I've been on-call for most of the last 11 years. I was on-call for the CS Department at Mudd1. I was on-call at Yelp, in a rotation that at times contained as few as three people. I was on-call at Uber in rotations ranging from one to twenty people. And I've been on-call at EasyPost — initially in a rotation with one other person2, and currently with two other people. I have responded to tens of thousands of pages. I have been woken up in the middle of the night hundreds3 of times. For the last seven or …read more
Everyone who even casually follows the tech industry knows, intellectually, that Google builds an enormous dystopian profile of everything you do in order to sell ads1. But I think there's a difference between knowing that Google Analytics is a shameless back door to do cross-site tracking and actually coming face-to-face with your own profile. Yesterday, CNBC featured a story about a new Google UI which shows you a list of every purchase that you've made in the last few years: https://myaccount.google.com/purchases. For me, wide variety of commercial activity — every purchase I've ever made at a …read more
My current PGP/GnuPG key is expiring, so I've rolled a new one. The ID of the new key
0x3C7775DD37811E62 (full fingerprint:
1ED5 E5A3 01C3 D109 9040 2289 3C77 75DD 3781 1E62)
and it should be in your favorite keyservers,
cross-signed by my old key. You can also find it at https://files.roguelazer.com/roguelazer.gpg.
It has also been attached to my keybase.io account and my Github
profile. My previous key (
) has not been revoked
and has not been compromised, but you should still stop using it if possible. The new key is a 4096-bit RSA
key with SHA-2 digest signatures — I'm not quite bold enough to switch to ECC for a long-lived key yet.
My signed transition document is below, and can also be found at 2019-04-27-key-transition-statement.txt.asc if you prefer to download it directly.
Additionally, I have generated a separately-signed key with ID
0x233E5EAF0EC3ABA9 (full fingerprint:
14E8 9660 188D BC9B 2C17 67AA 233E 5EAF 0EC3 ABA9). This key should not be used for communication,
but will only be used to sign VCS commits/tags/&c (in Git and perhaps in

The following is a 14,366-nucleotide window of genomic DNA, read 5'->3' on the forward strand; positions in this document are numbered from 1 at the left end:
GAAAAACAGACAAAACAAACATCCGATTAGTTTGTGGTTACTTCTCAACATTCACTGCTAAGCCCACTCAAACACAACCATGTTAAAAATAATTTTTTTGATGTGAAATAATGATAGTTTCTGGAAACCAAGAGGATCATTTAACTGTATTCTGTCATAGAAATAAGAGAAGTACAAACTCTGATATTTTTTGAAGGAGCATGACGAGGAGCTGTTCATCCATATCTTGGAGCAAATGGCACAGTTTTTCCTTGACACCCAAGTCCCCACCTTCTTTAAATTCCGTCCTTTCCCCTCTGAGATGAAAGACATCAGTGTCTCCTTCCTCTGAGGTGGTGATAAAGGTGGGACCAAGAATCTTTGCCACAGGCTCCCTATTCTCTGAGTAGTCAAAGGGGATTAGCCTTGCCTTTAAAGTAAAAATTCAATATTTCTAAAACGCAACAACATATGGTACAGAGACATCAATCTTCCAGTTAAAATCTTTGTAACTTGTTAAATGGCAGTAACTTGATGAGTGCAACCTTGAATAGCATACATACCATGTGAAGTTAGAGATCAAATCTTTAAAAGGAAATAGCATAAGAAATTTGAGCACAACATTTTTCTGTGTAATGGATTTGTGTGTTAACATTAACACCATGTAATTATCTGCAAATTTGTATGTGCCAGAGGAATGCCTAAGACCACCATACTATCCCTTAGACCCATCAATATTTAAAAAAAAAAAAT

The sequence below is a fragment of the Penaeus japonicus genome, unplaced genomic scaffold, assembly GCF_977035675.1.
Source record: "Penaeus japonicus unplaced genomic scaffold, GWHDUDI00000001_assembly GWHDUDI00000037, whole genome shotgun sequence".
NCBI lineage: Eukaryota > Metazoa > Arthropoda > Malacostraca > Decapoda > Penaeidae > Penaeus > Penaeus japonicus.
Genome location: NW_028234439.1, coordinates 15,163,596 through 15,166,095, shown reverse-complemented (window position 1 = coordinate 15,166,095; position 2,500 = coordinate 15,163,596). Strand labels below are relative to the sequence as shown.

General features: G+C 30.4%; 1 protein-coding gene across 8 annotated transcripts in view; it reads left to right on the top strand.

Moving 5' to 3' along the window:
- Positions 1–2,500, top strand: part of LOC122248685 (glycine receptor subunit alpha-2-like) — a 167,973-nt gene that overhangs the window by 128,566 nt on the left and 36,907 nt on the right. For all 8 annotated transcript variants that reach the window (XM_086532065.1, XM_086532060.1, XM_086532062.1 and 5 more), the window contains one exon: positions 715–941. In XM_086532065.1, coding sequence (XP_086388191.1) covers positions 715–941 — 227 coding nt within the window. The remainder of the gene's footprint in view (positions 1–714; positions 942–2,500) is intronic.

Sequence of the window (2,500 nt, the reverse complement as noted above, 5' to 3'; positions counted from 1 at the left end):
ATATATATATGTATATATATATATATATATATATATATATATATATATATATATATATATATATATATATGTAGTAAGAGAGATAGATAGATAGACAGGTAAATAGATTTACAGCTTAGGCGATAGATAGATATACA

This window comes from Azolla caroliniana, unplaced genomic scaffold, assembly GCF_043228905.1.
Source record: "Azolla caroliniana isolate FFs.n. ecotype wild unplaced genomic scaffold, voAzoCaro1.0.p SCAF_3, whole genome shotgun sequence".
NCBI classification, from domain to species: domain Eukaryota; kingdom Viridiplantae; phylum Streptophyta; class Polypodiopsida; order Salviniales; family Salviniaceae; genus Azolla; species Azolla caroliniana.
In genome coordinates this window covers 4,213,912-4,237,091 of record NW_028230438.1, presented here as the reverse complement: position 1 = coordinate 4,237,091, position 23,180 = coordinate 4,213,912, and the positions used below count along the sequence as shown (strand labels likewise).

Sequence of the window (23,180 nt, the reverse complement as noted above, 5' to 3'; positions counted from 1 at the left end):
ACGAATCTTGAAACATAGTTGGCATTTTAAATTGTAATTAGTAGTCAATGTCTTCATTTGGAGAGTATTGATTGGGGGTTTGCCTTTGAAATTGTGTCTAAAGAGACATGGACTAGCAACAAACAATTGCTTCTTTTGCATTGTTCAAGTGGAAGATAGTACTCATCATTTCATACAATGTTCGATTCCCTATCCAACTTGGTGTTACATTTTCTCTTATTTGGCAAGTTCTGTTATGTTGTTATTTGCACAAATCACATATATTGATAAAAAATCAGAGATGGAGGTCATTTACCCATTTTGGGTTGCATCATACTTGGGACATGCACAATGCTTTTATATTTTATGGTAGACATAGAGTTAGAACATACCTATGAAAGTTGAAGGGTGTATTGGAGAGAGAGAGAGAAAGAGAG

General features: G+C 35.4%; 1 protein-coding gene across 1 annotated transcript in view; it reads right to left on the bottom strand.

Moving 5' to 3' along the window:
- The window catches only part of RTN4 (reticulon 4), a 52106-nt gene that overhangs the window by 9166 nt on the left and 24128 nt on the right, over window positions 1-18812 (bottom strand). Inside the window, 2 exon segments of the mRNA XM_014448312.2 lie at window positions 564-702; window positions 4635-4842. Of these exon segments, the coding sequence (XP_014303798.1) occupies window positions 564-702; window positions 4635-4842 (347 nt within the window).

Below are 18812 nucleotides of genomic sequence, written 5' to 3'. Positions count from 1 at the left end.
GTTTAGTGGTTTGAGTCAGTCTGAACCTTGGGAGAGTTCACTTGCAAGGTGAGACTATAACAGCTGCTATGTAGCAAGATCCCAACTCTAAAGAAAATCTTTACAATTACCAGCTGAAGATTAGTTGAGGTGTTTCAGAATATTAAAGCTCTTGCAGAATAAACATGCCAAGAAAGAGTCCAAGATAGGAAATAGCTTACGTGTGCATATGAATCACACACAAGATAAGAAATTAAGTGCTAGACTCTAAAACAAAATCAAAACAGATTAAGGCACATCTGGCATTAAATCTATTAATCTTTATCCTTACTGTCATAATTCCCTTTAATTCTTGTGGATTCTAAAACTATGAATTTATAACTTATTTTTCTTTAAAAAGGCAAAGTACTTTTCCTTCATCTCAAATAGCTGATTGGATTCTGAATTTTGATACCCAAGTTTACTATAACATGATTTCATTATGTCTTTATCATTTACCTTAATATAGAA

Pijul1). It's going to be on my [managed] work computer2, so treat it with a grain
It's been a little while since I posted about my editor configuration1, and I thought I might post what I'm using now. I guess the most notable change is that (after much prodding from my coworker Drew Ditthardt) I've switched from Vim to Neovim. Neovim is a vim-compatible editor written in C and Lua (as opposed to Vim, which is written in C, Vimscript, and prayers). I upgraded to Vim 8 last year and have had a few too many segmentation faults in the editor, so I decided to switch to something where more functionality was implemented in a memory-safe language. So far, Neovim has been pretty good to me, although the new process model means that it's pretty hard to write functions which invoke an external process which takes interactive input from a user.
As is probably expected for this sort of thing, here's a couple of screenshots; the first is of VimR, and the second is
from NeoVim in
Terminal.app, both editing files from rust-mysql-binlog:
Here's a quick post on how I use and configure Firefox on my Macs. The last time I posted about any of this was in 2011, and things have changed a fair bit since then. First, a screenshot (from my new iMac):
Key extensions for this setup:
For the first time since early 2010, I have a desktop computer again!
It's a 2019 5K Retina iMac with an Intel Core i5-9600K (9th Generation, 6 physical cores), 16GB of RAM, AMD Radeon Pro 580X, and a 1TB SSD. Geekbench isn't exactly scientific, but it reports this computer as 50% faster single-core, 150% faster multi-core than the computer it's replacing.read more